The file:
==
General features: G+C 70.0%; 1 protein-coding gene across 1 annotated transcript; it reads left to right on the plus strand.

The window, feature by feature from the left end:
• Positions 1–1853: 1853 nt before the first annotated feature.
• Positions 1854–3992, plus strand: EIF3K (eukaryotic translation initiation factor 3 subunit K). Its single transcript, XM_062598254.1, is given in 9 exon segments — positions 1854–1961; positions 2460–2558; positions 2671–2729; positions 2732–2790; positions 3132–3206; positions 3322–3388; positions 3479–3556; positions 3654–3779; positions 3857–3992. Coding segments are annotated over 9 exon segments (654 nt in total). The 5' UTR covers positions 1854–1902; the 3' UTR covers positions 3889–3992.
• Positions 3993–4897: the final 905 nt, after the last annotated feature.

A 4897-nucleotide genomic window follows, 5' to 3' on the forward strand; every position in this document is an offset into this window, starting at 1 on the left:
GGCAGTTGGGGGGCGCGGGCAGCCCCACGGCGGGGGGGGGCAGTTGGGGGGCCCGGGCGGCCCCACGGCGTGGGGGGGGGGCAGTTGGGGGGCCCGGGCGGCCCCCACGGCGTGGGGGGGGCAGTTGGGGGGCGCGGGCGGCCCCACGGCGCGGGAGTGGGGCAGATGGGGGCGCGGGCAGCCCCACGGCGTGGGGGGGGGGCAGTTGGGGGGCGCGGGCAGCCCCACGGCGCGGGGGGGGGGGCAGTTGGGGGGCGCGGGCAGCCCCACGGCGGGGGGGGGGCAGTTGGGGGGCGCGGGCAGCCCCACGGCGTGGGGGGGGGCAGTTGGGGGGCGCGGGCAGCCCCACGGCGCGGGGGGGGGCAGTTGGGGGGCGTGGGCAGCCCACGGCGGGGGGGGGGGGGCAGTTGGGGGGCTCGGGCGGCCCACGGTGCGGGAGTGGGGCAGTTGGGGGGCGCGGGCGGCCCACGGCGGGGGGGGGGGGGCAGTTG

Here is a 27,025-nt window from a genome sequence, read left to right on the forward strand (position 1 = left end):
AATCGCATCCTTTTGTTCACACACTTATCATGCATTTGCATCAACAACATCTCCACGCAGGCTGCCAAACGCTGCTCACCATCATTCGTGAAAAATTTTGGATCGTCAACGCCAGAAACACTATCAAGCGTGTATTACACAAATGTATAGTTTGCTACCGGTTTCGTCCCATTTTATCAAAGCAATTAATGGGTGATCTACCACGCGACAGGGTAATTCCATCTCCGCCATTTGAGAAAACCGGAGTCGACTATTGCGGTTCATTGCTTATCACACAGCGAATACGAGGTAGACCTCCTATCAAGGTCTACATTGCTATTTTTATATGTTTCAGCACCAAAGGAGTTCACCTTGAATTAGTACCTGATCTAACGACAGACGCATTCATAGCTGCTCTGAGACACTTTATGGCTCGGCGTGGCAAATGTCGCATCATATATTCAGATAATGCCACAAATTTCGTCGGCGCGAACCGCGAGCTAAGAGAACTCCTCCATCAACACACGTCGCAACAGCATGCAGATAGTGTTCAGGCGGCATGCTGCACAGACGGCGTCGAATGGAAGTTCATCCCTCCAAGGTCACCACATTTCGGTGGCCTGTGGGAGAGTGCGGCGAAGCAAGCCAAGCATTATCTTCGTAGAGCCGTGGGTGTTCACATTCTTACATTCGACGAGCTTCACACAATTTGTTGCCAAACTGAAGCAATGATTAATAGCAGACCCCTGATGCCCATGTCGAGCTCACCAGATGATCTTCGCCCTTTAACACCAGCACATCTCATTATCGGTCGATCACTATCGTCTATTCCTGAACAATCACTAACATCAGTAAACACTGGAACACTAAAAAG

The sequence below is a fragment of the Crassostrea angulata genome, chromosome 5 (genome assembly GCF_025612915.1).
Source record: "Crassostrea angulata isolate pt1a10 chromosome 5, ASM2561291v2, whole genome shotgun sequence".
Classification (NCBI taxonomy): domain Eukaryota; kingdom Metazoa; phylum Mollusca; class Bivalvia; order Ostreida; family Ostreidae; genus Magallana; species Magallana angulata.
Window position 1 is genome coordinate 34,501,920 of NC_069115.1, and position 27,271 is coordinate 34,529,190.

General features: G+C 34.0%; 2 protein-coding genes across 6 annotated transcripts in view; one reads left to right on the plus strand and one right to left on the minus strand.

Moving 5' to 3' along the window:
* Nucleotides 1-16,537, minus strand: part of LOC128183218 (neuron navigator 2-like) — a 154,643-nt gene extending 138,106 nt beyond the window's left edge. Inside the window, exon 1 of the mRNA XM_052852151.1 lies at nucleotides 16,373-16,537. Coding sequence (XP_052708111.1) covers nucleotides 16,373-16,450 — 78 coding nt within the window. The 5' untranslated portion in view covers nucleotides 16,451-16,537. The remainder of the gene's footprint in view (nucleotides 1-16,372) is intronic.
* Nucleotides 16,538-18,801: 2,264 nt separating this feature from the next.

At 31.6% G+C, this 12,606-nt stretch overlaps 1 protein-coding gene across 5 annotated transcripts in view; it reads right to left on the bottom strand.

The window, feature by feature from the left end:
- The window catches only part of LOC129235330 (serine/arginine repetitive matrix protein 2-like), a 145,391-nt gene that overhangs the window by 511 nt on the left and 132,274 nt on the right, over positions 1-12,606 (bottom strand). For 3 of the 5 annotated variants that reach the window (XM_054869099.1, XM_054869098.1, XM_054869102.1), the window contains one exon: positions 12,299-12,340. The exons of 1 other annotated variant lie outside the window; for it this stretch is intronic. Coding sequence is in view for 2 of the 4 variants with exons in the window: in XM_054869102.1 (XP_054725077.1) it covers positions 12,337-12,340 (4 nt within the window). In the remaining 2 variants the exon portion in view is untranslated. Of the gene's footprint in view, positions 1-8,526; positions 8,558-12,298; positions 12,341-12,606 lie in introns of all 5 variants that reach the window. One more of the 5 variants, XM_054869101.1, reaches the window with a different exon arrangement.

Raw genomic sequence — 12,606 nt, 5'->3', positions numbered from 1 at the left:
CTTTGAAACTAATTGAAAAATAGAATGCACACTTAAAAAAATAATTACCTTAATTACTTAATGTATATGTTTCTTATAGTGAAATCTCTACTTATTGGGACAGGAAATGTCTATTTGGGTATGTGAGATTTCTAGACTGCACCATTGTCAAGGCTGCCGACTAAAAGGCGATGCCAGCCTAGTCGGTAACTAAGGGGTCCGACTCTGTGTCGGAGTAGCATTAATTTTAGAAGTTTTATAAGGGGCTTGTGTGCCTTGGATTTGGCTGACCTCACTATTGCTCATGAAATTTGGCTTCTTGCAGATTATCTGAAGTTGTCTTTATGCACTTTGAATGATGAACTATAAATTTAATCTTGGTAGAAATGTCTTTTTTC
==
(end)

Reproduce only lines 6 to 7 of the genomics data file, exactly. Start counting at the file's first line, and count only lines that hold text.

A 4897-nucleotide genomic window follows, 5' to 3' on the forward strand; every position in this document is an offset into this window, starting at 1 on the left:
GGCAGTTGGGGGGCGCGGGCAGCCCCACGGCGGGGGGGGGCAGTTGGGGGGCCCGGGCGGCCCCACGGCGTGGGGGGGGGGCAGTTGGGGGGCCCGGGCGGCCCCCACGGCGTGGGGGGGGCAGTTGGGGGGCGCGGGCGGCCCCACGGCGCGGGAGTGGGGCAGATGGGGGCGCGGGCAGCCCCACGGCGTGGGGGGGGGGCAGTTGGGGGGCGCGGGCAGCCCCACGGCGCGGGGGGGGGGGCAGTTGGGGGGCGCGGGCAGCCCCACGGCGGGGGGGGGGCAGTTGGGGGGCGCGGGCAGCCCCACGGCGTGGGGGGGGGCAGTTGGGGGGCGCGGGCAGCCCCACGGCGCGGGGGGGGGCAGTTGGGGGGCGTGGGCAGCCCACGGCGGGGGGGGGGGGGCAGTTGGGGGGCTCGGGCGGCCCACGGTGCGGGAGTGGGGCAGTTGGGGGGCGCGGGCGGCCCACGGCGGGGGGGGGGGGGCAGTTG